מִקְרָא Mikra: Biblical studies

Dr Stephen D. Cook (and friends)

Heroes and Villains in the Bible

The closer I look at the lives of the ‘heroes’ and and the ‘villains’ in the Bible it becomes increasingly difficult to tell the real difference between them, or what made one person a hero and another a villain. Here are quick links to the posts and series in which I explore the questions of whether the ‘heroes’ were truly heroic, and if the ‘villains’ were really that villainous.

  • The problem of Saul (5): Good king Saul
    One of the problems with the account of Saul’s life in the Book of Samuel is that it seems pretty clear that the narrator wants the reader to conclude that Saul was a bad king, so bad in fact that God needed to replace him with David. Why is this a problem? There is evidence […]
  • The problem of Saul (4): Saul, David and Churchill
    The quotation “History is written by the victors” is often attributed to Winston Churchill. It’s probably a paraphrase of a sentiment which Churchill expressed in a speech before the House of Commons on Jan. 23, 1948, in which he quipped: “For my part, I consider that it will be found much better by all parties […]
  • The problem with Saul (3): Michal and the end of Saul’s line
    Michal was the youngest daughter of King Saul and the wife of King David. As such, she is a link between the two families and in some ways symbolises the tension between them. There are a number of strange, and troubling, things about the account of her marriage in the Book of Samuel. When we […]
  • The problem with Saul (2): Saul and Goliath
    We all know the story of David and Goliath. Even if we don’t know the details of the story we’re familiar with the reference to an underdog overpowering a vastly stronger opponent, in this case a boy downing a giant with a slingshot and a single stone. We may not associate King Saul with the […]
  • The problem with Saul (1): unmaking a king
    King Saul gets a fairly bad rap in the Bible. Things begin well for him as he is chosen by God and anointed by the prophet Samuel to be Israel’s first king, but when things turn bad he becomes the nemesis of David, the man chosen to be the next king, and is variously portrayed […]
  • Heroes and villains (7): Manasseh, and who to blame for the exile
    If you’ve been following this series you won’t be surprised to hear that the books of Kings and Chronicles tell two very different stories about Judah’s longest reigning king (55 years), Manasseh. On one hand, Kings blames Manasseh for Judah’s defeat by the Babylonian empire and their exile to Babylon. On the other hand, Chronicles […]
  • Heroes and villains (6): Uzziah, aka Azariah – is burning incense a bad thing?
    Uzziah was the tenth king of Judah. He is known in the Book of Kings as עֲזַרְיָה Azariah, while in Chronicles and in four prophetic books as עֻזִּיָּהוּ Uzziah. While the difference between the names in English is significant, in Hebrew there is a difference of only one consonant, the letter ר, which could either […]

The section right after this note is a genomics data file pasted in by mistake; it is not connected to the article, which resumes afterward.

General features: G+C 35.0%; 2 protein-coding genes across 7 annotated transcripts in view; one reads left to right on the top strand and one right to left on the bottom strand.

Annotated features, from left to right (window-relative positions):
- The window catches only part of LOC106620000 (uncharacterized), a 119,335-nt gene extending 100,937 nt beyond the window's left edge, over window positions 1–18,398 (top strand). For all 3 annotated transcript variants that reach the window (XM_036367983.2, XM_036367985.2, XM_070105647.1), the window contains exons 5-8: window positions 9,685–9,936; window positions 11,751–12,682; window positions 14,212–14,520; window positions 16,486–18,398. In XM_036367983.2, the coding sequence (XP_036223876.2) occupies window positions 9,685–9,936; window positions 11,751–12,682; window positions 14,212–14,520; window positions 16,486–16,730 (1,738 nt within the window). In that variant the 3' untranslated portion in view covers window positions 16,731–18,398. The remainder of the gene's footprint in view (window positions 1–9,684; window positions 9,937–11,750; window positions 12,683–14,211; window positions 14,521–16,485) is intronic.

• Heroes and villains (5): Abiathar and Zadok and the priestly contest for power and influence
    So far in this series I’ve argued that major differences between the biblical books of Kings and Chronicles are the result of them being written, or edited, by conflicting groups of scribes and priests, each presenting their own view of Israel’s history and protecting their own interests as religious leaders or influencers. But how did […]
  • Heroes and villains (4): the art of writing and rewriting biblical propaganda
    It is evident from reading the parallel accounts of the reign of Solomon in Kings and Chronicles that the Book of Chronicles (1 and 2 Chronicles was originally one book) is a re-working of the Book of Kings (1 and 2 Kings was also originally one book, perhaps together with 1 and 2 Samuel*) which […]
  • Heroes and villains (3): the division of Israel into two kingdoms and its causes
    Solomon’s son Rehoboam succeeded him as king. After the legendary achievements of David and Solomon in establishing a kingdom which put Israel on the world map, Rehoboam is best known as the king who lost the greater part of the kingdom he had inherited. The book of Chronicles puts the blame on “certain worthless scoundrels” […]
  • Heroes and villains (2): the villainising of Jeroboam
    Despite being chosen by God to replace the Davidic dynasty with his own and to rule Israel, Jeroboam goes down in biblical history as “Jeroboam son of Nebat, who caused Israel to sin.” The book of Kings frequently uses two recurring devices in its final comments about the lives of the kings: those in the […]
  • Heroes and villains in the Bible (1): Solomon and Jeroboam
    I remember when I was about ten years old my grandmother gave me a book called “Heroes of the Bible” which told the stories of the men my grandmother wanted me to imitate in my life: men like Noah, Moses, Samuel, and David. When I studied the lives of these men later in life I […]
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